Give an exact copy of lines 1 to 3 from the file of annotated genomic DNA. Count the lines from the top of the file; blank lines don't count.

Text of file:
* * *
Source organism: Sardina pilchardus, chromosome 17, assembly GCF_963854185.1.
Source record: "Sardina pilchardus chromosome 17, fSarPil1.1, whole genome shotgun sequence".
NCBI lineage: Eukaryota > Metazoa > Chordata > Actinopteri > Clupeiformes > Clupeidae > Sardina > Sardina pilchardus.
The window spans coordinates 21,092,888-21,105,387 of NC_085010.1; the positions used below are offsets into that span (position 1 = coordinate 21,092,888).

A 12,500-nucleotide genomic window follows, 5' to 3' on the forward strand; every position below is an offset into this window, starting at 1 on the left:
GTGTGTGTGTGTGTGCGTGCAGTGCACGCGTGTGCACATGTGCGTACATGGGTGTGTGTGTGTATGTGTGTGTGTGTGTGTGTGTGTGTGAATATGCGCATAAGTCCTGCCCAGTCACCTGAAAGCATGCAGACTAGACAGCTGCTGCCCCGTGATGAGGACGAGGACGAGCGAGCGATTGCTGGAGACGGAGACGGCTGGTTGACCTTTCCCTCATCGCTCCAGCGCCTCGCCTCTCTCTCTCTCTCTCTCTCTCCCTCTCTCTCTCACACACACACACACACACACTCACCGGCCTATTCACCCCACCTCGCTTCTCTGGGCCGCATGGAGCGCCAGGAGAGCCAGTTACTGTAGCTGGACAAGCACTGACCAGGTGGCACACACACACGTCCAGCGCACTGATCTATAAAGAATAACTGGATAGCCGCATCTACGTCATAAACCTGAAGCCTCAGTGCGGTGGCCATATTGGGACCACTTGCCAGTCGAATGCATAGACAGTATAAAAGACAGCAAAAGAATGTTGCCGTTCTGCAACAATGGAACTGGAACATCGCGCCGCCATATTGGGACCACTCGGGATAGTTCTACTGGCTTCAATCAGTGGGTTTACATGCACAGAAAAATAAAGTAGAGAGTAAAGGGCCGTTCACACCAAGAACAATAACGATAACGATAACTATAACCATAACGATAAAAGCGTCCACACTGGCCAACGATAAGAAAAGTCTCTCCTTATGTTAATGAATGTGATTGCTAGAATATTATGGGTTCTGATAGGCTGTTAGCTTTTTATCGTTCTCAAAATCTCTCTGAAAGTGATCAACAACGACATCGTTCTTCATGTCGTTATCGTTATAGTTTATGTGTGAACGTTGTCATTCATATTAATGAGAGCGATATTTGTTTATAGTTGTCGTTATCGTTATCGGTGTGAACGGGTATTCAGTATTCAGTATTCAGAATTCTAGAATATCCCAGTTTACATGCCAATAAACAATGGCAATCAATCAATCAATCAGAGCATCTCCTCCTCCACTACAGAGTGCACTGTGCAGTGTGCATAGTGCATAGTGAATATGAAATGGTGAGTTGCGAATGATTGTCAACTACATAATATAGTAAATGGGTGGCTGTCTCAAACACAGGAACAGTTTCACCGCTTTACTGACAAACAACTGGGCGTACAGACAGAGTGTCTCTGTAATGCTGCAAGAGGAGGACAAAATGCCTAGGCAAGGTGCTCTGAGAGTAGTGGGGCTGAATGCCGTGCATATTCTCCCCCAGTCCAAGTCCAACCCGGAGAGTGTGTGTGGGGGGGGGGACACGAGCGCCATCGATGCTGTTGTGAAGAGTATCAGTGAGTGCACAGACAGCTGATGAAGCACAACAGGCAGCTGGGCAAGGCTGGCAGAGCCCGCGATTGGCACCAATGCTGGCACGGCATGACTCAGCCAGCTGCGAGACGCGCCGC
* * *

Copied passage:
Source organism: Sardina pilchardus, chromosome 17, assembly GCF_963854185.1.
Source record: "Sardina pilchardus chromosome 17, fSarPil1.1, whole genome shotgun sequence".
NCBI lineage: Eukaryota > Metazoa > Chordata > Actinopteri > Clupeiformes > Clupeidae > Sardina > Sardina pilchardus.